Posts Tagged: Double MDG



Introducing “Stacking” or The Dual MDG

Yesterday I asked people to consider the implications of two images of relatively obscure gondola transit systems, the Madrid Teleferico and that Ocean Park Gondola.

These systems reinforce the idea that “stacking” or “doubling” of a gondola line is possible. The implications are the very same I outlined in a previous post about the Sugarloaf Double Double Chairlift. There is, however, a big difference here.

When I discussed the Sugarloaf Double Double, I said this:

And yet here in Sugarloaf we have a system from the 1970′s that demonstrates that the concept is not so outlandish. It suggests that there is actually an historical precedent for such an idea.

Now of course a double-seater chairlift is a different beast than a gondola system. Nevertheless, it doesn’t take much of a mental leap to move from two loops of chairlifts on the same tower to two loops of gondolas on the same tower. The concept is equivalent in spirit if not exactly in execution.

The Ocean Park Gondola. Image by flickr user Luke Chan.

The Marid Teleferico. Image by flickr user R.Duran.

In the Ocean Park situation, we can clearly see two different sets of towers carrying two different loops of gondolas. The key, of course, being that they are moving through the same corridor.

This means increased capacity, decreased wait times and the potential for express lines and skip stops.

They don’t, however, share the same tower infrastructure (though they presumably share the same stations).

So while the concept of stacking is displayed in principal, it’s not demonstrated exactly in execution.

When we look at the Madrid Teleferico, meanwhile, we’re left with a somewhat more puzzling situation. In this situation we don’t see two lines of gondolas. We do, however, see a tower that has clearly been constructed to carry a second line. Were there a second line in operation, we would again witness increased capacity, decreased wait times and the potential for express lines and skip stops.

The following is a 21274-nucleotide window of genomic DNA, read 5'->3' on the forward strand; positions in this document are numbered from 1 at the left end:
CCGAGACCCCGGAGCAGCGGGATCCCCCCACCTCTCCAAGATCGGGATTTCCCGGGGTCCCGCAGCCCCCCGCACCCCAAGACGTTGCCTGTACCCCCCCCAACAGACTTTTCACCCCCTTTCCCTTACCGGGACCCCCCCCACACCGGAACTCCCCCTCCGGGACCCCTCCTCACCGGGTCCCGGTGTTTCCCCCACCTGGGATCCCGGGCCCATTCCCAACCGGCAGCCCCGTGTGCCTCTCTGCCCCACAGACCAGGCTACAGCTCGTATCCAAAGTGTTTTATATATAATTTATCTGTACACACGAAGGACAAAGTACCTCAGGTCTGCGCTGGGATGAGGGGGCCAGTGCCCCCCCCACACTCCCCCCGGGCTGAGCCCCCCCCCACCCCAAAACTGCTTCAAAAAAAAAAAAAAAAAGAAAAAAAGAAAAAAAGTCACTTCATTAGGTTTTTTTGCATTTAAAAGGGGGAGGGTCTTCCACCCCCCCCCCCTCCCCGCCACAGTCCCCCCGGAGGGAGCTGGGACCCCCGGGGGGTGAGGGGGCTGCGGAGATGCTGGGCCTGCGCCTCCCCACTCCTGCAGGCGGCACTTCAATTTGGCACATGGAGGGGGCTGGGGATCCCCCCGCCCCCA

And while the holy grail here would be to see two lines in operation on the Madrid Teleferico, seeing only one is also an opportunity: The Madrid Teleferico demonstrates how a line can be designed with the intention of doubling capacity in the future, without necessarily committing to it in the present.

The funny part about these two systems is that we here at CUP have known about them for a long time. We’d seen pictures (even used one here) of the system, but had always sort of dismissed them as mere Toys for Tourists. We didn’t discover the stacking implications until just a couple of days ago. We’d never seen the right picture of the right piece of infrastructure from the right angle.

It’s quite amazing really. The more you learn about something, the more you learn how little you really know.

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